Tuesday, February 03, 2015
Guest Blog: Letter of a $1000 AT Thru Hike
Enjoy this guest blog from "Sleepwalker" on how he did his AT (Appalachian Trail) thru hike for $1000!
Greetings from the ether.
My trail name is Sleepwalker, for obvious reasons. I’m a trail Legacy as my father thru hiked also.
I already had a lot of the gear I needed from growing up in a hiking family so my expenses pre-trail were low. In fact the only things I had to get were a sawyer squeeze ($50), a tent ($100) and a cook kit ($10). Living in Pennsylvania, having family in Harrisburg, and going to school at Shippensburg (yeah, you missed it if you thru hiked) gave me great confidence that even if I didn’t finish, I’d at least be able to hike home and be alright. Of course this is a hilarious joke, because I wasn’t going to fail. I’m not the type of person who could tell all their friends and family that I was going to do something epic and then fall short.
When I got dropped of at Springer Mountain I was super confident. When I reached the NOC, I started to get worried. I was eating too much money and my mile-droppings weren’t large enough. Financially and temporally (oh, yeah I started on May 15th) I was not going to succeed. Well, for better or for worse, my hiking partners dwindled to none by Fontana Dam. I decided the day Gandalf left me there that I was just going to blast up that damn hill and run to Katahdin and make it anyway. Turns out that’s a mighty climb and for someone who had only slept in a bed once since starting, my 20 year old bod got pretty worn out. Luckily there were two more things that kept me going: Ramen noodles and Argo. Since I only had $1000 to do the hike on, Ramen was pretty much what I ate, day in and day out. I must say, going in for a resupply and having to budget really isn’t easy. I wish I could lay out a solid plan as to what you can really afford to eat with that little money, but that solid plan will come out the other end anything but solid.
Ramen, pepperoni, mashed potatoes, raisins, granola bars, oatmeal, crackers, cheese, tortillas, knock off pop tarts, the occasional live chicken and before you do the shopping, take a half gallon of chocolate milk to pound town. Now even with that you must be wondering how to make the rounds. Well I may or may not have shoplifted two whole pizzas from a pizza buffet in Pearisburg, Virginia after eating my fill. Some other less than elegant things I had to do include: raiding the hiker boxes for hopefully not so expired food, working for stay… everywhere, carrying someone else’s pack on top of mine in exchange for food, and smiling a lot. I’m a food whore, I admit it. Naturally you have the startup energy that just living uses up so ideally you also need to make a thru hike take less time because you’ll need to eat more the longer you take. This is where Argo comes into play! It turns out when you’re a 20 year old, rarely seeing women, and you’re horny as hell, the promise of a “fine lookin’ thru hiker lady up ahead” can really get you moving. Who would have known? I eventually caught up to her and some other May starters who were also moving fast and I must admit, their companionship was a great motivator for me. I never felt like quitting but my fast pace was certainly not easy, even for me and great hikers were what kept me trucking. If I were to summarize the keys to doing a thru hike cheap, they would be:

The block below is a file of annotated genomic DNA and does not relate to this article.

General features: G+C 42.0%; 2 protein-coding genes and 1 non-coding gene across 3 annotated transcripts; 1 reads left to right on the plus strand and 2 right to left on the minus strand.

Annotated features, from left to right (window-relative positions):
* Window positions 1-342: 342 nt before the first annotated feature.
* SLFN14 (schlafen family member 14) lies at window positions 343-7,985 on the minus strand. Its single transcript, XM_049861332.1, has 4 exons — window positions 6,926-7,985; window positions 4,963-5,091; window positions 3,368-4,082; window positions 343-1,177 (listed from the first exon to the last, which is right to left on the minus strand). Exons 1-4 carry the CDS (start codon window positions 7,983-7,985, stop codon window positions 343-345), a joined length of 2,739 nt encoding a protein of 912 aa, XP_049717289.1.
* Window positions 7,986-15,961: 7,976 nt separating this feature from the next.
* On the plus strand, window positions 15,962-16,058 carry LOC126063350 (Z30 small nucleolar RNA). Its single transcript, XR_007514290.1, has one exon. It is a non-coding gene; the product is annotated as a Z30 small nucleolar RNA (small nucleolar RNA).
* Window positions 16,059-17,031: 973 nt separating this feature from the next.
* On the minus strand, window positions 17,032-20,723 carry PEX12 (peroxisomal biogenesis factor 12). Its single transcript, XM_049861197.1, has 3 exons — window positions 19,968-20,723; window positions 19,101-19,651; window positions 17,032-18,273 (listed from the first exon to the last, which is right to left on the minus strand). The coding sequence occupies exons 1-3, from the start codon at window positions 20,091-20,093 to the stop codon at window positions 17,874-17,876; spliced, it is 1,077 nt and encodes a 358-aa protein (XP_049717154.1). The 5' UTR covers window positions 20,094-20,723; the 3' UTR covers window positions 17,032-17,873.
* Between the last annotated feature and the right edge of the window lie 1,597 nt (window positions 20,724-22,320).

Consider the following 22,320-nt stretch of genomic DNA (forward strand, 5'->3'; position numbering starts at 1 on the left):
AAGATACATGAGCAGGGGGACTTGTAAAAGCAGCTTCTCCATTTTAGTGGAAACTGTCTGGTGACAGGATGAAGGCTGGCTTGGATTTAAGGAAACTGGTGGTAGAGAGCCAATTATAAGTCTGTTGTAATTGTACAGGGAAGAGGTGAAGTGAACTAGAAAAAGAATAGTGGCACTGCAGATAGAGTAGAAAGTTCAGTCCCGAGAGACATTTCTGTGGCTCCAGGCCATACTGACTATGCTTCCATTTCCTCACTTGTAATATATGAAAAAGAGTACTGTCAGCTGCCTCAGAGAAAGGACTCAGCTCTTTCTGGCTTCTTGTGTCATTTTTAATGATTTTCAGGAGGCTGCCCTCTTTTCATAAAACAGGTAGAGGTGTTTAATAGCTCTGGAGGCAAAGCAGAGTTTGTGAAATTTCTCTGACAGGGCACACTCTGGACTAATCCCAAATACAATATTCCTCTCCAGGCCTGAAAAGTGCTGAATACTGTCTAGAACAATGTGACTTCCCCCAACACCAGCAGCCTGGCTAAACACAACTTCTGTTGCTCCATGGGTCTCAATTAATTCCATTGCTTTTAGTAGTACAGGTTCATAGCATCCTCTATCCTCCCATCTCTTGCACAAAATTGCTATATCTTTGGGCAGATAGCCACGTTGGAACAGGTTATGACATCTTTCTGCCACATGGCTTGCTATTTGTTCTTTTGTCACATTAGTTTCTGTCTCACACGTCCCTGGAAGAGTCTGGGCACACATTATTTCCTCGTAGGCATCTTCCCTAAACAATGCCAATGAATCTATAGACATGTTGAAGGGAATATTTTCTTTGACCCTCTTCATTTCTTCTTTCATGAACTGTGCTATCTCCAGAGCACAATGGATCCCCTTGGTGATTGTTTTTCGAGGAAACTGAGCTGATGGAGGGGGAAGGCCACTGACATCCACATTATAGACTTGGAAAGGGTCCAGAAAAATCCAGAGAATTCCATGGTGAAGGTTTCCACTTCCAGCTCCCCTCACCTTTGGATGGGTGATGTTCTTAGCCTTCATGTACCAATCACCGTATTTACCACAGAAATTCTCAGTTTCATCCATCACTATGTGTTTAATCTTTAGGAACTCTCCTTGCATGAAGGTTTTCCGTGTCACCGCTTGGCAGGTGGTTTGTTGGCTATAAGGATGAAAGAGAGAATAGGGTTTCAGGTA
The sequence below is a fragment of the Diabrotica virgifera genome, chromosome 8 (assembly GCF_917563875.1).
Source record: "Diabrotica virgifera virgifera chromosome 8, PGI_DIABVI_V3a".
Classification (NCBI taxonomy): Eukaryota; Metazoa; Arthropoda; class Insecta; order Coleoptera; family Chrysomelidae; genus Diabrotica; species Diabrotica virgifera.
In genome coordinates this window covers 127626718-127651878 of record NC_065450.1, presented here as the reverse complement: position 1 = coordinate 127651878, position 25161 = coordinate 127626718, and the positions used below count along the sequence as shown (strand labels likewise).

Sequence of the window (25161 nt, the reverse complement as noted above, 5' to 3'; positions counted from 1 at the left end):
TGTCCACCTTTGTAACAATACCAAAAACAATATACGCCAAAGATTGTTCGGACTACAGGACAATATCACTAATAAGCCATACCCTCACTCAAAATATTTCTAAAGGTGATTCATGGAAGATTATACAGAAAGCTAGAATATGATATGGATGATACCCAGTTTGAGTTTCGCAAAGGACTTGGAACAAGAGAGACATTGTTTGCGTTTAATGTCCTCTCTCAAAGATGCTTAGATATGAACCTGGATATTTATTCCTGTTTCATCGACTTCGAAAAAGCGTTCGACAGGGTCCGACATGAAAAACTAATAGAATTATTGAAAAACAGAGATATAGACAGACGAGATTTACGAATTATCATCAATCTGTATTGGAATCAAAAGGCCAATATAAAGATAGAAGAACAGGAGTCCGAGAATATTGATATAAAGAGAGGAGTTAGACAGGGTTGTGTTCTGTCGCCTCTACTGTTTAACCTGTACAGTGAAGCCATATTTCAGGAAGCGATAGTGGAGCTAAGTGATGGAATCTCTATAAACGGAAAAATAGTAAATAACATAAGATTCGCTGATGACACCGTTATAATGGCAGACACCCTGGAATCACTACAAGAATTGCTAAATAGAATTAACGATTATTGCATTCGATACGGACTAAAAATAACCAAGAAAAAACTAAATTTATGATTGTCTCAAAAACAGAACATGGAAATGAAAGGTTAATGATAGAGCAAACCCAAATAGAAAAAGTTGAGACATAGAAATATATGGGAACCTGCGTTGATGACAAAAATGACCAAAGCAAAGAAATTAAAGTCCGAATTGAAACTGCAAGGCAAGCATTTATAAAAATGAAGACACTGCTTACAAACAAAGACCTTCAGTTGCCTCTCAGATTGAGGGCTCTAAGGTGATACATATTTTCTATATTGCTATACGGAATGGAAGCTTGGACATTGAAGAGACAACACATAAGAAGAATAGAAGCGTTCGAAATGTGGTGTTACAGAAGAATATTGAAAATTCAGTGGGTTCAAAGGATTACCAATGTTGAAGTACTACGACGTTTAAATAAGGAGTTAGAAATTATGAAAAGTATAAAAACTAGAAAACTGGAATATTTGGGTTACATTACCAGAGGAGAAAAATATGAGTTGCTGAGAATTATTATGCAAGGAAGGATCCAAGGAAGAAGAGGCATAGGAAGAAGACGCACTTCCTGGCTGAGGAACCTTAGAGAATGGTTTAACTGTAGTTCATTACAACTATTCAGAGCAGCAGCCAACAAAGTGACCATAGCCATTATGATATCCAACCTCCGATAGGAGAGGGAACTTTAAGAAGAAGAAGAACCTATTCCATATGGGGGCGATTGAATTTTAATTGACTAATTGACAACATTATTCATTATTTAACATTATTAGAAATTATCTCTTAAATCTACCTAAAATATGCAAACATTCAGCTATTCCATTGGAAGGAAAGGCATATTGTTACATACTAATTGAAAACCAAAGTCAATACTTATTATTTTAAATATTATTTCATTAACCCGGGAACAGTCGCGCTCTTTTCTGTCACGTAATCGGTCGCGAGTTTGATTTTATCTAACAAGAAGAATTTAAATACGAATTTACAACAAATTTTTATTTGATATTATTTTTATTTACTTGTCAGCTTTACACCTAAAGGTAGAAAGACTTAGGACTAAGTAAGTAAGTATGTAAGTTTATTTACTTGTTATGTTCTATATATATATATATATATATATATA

1. Hike fast
2. Eat cheap food aka hiker box food
3. Make friends
4. Work for stay everywhere
5. Become someones trail slave
6. Become a breatharian
I hope this can help someone who doesn’t think they have the funds for the funs on the AT change their mind. I ended up paying for some hostels and I used some money on gear that broke. Your gear might not. I could see someone totaling $700. It’s also crucial to keep your mind in the right place. The beginning is very discouraging, but trust me, if you really want Katahdin, you will get there!